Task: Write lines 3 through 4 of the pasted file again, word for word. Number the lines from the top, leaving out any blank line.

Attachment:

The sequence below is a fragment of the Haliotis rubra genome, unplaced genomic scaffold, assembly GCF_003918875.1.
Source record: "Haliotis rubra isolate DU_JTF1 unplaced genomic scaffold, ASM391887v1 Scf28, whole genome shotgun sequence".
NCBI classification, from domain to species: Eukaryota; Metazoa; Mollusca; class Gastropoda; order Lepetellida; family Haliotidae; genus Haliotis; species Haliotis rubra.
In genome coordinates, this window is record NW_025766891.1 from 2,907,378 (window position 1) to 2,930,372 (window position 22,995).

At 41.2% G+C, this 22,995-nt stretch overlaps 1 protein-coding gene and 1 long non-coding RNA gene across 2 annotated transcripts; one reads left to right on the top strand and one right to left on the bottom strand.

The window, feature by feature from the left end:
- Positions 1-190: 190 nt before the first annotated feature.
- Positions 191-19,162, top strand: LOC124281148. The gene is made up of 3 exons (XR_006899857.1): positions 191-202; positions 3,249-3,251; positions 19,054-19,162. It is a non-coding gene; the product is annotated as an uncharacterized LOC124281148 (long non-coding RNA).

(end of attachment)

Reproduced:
NCBI classification, from domain to species: Eukaryota; Metazoa; Mollusca; class Gastropoda; order Lepetellida; family Haliotidae; genus Haliotis; species Haliotis rubra.
In genome coordinates, this window is record NW_025766891.1 from 2,907,378 (window position 1) to 2,930,372 (window position 22,995).